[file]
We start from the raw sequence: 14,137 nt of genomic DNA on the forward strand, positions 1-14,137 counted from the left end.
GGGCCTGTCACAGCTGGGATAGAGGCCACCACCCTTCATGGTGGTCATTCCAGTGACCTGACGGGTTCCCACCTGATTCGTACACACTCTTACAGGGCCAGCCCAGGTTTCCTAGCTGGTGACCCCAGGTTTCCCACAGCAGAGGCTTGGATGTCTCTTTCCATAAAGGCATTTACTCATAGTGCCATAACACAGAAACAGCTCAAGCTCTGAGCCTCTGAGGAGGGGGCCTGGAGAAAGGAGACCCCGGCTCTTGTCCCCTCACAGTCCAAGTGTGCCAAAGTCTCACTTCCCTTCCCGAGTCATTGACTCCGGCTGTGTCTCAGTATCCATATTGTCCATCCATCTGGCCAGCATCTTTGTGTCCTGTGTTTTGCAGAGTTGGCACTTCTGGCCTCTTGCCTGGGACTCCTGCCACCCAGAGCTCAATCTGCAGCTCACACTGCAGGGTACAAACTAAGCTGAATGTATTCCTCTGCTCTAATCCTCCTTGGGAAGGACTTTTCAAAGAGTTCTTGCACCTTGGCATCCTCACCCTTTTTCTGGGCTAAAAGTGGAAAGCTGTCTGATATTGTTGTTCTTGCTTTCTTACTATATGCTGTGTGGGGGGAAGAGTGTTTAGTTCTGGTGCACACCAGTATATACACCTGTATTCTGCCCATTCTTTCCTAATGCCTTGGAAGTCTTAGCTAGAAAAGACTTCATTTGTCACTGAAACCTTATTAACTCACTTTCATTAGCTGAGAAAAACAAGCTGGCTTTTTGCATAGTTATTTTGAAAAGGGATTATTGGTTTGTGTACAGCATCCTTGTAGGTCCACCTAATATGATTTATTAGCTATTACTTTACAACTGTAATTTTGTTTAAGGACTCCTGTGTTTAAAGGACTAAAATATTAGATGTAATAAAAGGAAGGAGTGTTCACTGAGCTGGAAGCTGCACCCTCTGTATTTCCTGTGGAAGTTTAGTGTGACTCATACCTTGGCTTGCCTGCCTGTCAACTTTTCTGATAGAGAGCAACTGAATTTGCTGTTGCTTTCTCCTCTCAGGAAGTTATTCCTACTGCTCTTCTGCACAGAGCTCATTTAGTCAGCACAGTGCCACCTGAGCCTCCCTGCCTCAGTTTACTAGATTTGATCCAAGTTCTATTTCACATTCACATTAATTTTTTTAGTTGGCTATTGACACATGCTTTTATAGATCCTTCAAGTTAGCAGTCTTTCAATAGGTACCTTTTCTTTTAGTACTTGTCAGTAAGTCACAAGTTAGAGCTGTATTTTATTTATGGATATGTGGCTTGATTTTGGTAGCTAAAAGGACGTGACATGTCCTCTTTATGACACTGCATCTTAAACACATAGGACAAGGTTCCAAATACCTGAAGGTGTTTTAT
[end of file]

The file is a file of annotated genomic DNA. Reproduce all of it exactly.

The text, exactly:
We start from the raw sequence: 14,137 nt of genomic DNA on the forward strand, positions 1-14,137 counted from the left end.
GGGCCTGTCACAGCTGGGATAGAGGCCACCACCCTTCATGGTGGTCATTCCAGTGACCTGACGGGTTCCCACCTGATTCGTACACACTCTTACAGGGCCAGCCCAGGTTTCCTAGCTGGTGACCCCAGGTTTCCCACAGCAGAGGCTTGGATGTCTCTTTCCATAAAGGCATTTACTCATAGTGCCATAACACAGAAACAGCTCAAGCTCTGAGCCTCTGAGGAGGGGGCCTGGAGAAAGGAGACCCCGGCTCTTGTCCCCTCACAGTCCAAGTGTGCCAAAGTCTCACTTCCCTTCCCGAGTCATTGACTCCGGCTGTGTCTCAGTATCCATATTGTCCATCCATCTGGCCAGCATCTTTGTGTCCTGTGTTTTGCAGAGTTGGCACTTCTGGCCTCTTGCCTGGGACTCCTGCCACCCAGAGCTCAATCTGCAGCTCACACTGCAGGGTACAAACTAAGCTGAATGTATTCCTCTGCTCTAATCCTCCTTGGGAAGGACTTTTCAAAGAGTTCTTGCACCTTGGCATCCTCACCCTTTTTCTGGGCTAAAAGTGGAAAGCTGTCTGATATTGTTGTTCTTGCTTTCTTACTATATGCTGTGTGGGGGGAAGAGTGTTTAGTTCTGGTGCACACCAGTATATACACCTGTATTCTGCCCATTCTTTCCTAATGCCTTGGAAGTCTTAGCTAGAAAAGACTTCATTTGTCACTGAAACCTTATTAACTCACTTTCATTAGCTGAGAAAAACAAGCTGGCTTTTTGCATAGTTATTTTGAAAAGGGATTATTGGTTTGTGTACAGCATCCTTGTAGGTCCACCTAATATGATTTATTAGCTATTACTTTACAACTGTAATTTTGTTTAAGGACTCCTGTGTTTAAAGGACTAAAATATTAGATGTAATAAAAGGAAGGAGTGTTCACTGAGCTGGAAGCTGCACCCTCTGTATTTCCTGTGGAAGTTTAGTGTGACTCATACCTTGGCTTGCCTGCCTGTCAACTTTTCTGATAGAGAGCAACTGAATTTGCTGTTGCTTTCTCCTCTCAGGAAGTTATTCCTACTGCTCTTCTGCACAGAGCTCATTTAGTCAGCACAGTGCCACCTGAGCCTCCCTGCCTCAGTTTACTAGATTTGATCCAAGTTCTATTTCACATTCACATTAATTTTTTTAGTTGGCTATTGACACATGCTTTTATAGATCCTTCAAGTTAGCAGTCTTTCAATAGGTACCTTTTCTTTTAGTACTTGTCAGTAAGTCACAAGTTAGAGCTGTATTTTATTTATGGATATGTGGCTTGATTTTGGTAGCTAAAAGGACGTGACATGTCCTCTTTATGACACTGCATCTTAAACACATAGGACAAGGTTCCAAATACCTGAAGGTGTTTTAT